Archive for the ‘Windows 10’ Category
Earlier today, we wrote that Microsoft was going to add some big new features to the Windows Subsystem for Linux, including native support for Docker containers. It turns out that that ain't the half of it.
The current Windows Subsystem for Linux uses a Microsoft-authored kernel component that provided the same kernel API as the Linux kernel but written from scratch by Microsoft. Essentially, it translated from Linux APIs to Windows NT kernel APIs. That worked pretty well, but the current subsystem had a few shortcomings: there was no ability to use Linux drivers, in particular file system drivers. Its file system performance, layered on top of Windows' own NTFS, was often 20 times slower than a real Linux kernel. It was also a relatively old version of the kernel; it offered approximately the set of APIs that Linux 4.4 did, and that was released in 2016. Some APIs aren't implemented at all, and others are only partially implemented to meet the needs of specific applications.
All is changing with Windows Subsystem for Linux 2. Instead of emulating the Linux kernel APIs on the NT kernel, WSL 2 is going to run a full Linux kernel in a lightweight virtual machine. This kernel will be trimmed down and tailored to this particular use case, with stripped-down hardware support (since it will defer to the host Windows OS for that) and faster booting.
Details are currently scarce, but Microsoft has announced some big changes coming to its command-line interface. In Windows 10, Microsoft has been working to make the Windows command-line experience vastly improved, making it work much more like Unix command-line environments. But a couple of issues are still waiting to be fixed: people want tabs in their command-line, and they want support for emoji.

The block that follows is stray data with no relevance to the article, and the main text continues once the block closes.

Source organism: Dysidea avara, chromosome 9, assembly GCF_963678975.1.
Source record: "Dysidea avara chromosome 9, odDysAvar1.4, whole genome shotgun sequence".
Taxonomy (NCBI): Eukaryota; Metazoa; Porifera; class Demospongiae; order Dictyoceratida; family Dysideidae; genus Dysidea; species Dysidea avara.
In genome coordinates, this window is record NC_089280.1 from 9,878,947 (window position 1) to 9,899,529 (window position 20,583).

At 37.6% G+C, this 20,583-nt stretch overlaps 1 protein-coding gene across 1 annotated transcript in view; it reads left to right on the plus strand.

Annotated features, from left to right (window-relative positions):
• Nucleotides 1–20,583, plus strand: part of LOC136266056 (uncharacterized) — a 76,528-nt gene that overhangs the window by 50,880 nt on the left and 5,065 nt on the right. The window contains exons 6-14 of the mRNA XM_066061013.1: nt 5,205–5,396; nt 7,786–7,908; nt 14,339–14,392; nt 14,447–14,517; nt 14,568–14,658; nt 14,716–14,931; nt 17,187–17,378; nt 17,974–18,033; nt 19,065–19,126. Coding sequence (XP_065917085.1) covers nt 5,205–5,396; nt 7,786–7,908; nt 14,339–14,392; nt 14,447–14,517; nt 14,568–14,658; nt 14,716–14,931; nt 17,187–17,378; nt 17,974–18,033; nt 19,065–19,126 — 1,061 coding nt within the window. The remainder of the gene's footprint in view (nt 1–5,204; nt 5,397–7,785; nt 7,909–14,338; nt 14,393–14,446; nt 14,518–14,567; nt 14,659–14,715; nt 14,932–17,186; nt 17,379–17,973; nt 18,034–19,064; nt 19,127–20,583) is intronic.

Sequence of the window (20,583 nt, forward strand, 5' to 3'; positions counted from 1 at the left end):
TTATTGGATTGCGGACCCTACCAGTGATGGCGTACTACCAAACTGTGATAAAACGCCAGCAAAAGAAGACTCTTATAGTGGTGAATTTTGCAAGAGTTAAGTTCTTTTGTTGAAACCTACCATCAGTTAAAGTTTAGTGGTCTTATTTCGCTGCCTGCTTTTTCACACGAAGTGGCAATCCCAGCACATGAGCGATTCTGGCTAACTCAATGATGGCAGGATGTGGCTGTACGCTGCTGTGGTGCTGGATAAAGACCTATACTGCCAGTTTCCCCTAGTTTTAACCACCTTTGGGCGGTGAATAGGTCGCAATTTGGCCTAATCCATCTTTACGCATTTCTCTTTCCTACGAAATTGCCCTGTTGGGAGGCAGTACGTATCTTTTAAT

Coming in June, Windows Terminal will bring both of these. It sounds as if Windows Terminal will be able to replace the existing conhost console (the Windows component that's responsible for drawing command-line windows) with its limited feature set, ensuring that the new features are available to anything and everything that uses the command-line, including the traditional Windows NT cmd.exe but also including PowerShell and the Windows Subsystem for Linux.
Windows Subsystem for Linux is also in line for some big improvements. Also coming in June, Microsoft intends to add full support for running containerized applications using Docker on WSL. This has been a much-requested piece of compatibility that developers have wanted in WSL.
While it's not officially out yet, the Windows 10 May 2019 update is available to Windows Insiders on the Release Preview distribution channel (and also to MSDN subscribers). So anyone who wants to get a head start on the next major iteration of Windows 10 can do so right now—unless they have USB storage connected to their PC.
Because of an issue that's frankly remarkable, Microsoft is blocking the update for anyone using USB storage or SD storage. That is to say: if you have a USB hard disk or thumb drive, or an SD card in an SD card reader, the update won't install. Perhaps more strangely, this is only the case if you're currently running version 1803 or 1809; upgrading from 1709 or 1703 (both of which are still supported, at least for Enterprise and Education users) means everything is, apparently, fine.